Despite these measures though, Mr Cuthbertson points out: “Fines of up to £40,000 can be imposed but, given budgetary constraints, the pursuit of fly tippers is well down the list of priorities of councils and the police. Furthermore, it is hard to gather evidence to bring a successful prosecution.”

What to do when fly-tipping occurs on your land

First and foremost, it is important to take note that you will be responsible for getting rid of any rubbish that appears on your private property — even if it is as a result of fly-tipping.

Don’t instantly try and move the fly-tipped waste though, as the contents could be hazardous. Bags and drums should therefore not be opened and piles of soil should be a cause for alarm bells as the material could be contaminated or hiding dangerous material.

What you should do instead is record as much detail as possible about the waste when you discover it on your land. This includes where you located the waste, as well as taking photographs if possible. After all details have been recorded, report the case of fly-tipping to your local authority:

  • Those in England and Wales should head to this GOV.UK page and report fly-tipping by first entering the postcode where the waste has been discovered.
  • Those in Scotland should report fly-tipping waste by either filling in a simple online form on DumbDumpers.org or contacting Stopline directly by calling 0845 2 30 40 90.
  • Those in Northern Ireland should head to nidirect.gov.uk and find details for their local council, who will be able to advise on the waste disposal sites and recycling centres based nearby for the safe and legal recycling or disposal of unwanted items.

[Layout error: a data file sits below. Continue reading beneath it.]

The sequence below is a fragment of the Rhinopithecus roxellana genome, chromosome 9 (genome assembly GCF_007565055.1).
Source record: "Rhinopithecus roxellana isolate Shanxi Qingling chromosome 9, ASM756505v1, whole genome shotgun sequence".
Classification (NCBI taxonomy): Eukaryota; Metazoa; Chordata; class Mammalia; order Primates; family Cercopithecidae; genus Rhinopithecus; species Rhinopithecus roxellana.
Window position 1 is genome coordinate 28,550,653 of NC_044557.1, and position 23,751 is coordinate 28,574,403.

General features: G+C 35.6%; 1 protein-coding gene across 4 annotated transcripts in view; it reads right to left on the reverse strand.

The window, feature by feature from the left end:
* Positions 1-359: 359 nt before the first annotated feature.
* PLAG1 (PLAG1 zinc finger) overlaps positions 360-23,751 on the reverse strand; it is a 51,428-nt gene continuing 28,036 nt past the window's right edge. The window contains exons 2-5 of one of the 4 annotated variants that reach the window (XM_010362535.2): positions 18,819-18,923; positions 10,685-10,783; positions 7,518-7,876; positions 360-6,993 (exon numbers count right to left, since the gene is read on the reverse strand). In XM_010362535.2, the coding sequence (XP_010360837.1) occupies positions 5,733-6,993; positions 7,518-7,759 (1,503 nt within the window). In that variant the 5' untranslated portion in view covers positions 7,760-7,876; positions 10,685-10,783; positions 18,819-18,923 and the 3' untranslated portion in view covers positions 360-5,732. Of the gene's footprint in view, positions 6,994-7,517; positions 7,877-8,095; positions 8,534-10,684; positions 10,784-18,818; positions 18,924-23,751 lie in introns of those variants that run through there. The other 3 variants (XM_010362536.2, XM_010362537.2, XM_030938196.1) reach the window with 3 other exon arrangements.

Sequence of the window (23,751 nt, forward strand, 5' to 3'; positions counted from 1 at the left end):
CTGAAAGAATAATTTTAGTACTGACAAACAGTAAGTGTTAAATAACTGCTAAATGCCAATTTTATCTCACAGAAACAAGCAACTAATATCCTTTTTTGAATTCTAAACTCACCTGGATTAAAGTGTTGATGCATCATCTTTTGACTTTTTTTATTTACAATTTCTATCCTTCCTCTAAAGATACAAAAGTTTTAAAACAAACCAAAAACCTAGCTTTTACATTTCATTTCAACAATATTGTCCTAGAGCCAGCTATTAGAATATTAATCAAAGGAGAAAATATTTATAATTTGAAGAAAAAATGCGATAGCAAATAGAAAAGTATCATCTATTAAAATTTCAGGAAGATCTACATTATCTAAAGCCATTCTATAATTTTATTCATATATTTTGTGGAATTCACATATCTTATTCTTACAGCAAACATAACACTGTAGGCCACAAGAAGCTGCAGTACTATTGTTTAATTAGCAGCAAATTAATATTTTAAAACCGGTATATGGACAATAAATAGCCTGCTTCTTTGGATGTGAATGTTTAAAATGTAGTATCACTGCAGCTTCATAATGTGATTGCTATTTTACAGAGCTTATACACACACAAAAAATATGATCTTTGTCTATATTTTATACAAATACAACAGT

The waste then needs to be secured so that no extra contents can be added to the waste or that the current items can’t be interfered with.

You will need to take some action once it comes time to remove the waste as well. First and foremost, do not take the waste to a licensed site yourself unless you’re registered as a waste carrier. If hazardous waste has been identified, it should only be carried and then disposed of by someone who is licensed to deal with hazardous waste.

Have you arranged for someone to remove the waste from your site? You must make sure to get appropriate documentation — it should include details about the waste and those who are taking it away — and keep all information about clearance and disposal costs safe, as these can be recovered in the event a successful prosecution is made against the crime committed.

Mr Cuthbertson went on to advise: “In the event you wake one morning to find the midnight cowboys have paid you a visit, if the problem is severe, it is worth consulting with your insurance broker. Most farm combined policies will cover the cost of removal and disposal, less an excess. In the event of a major fly tipping incident, you could be very glad the cover is in place.”

Don’t put yourself in danger if you stop someone fly-tipping either. As the practice is illegal, people are unlikely to take kindly to their crime being observed. Do not confront the guilty parties, but instead immediately call 999 and then make a note the number of people involved, descriptions of their appearances, details about the waste being fly-tipped and information about any vehicles used — this includes the makes of the vehicles, their colours and their registration numbers if you can make it out.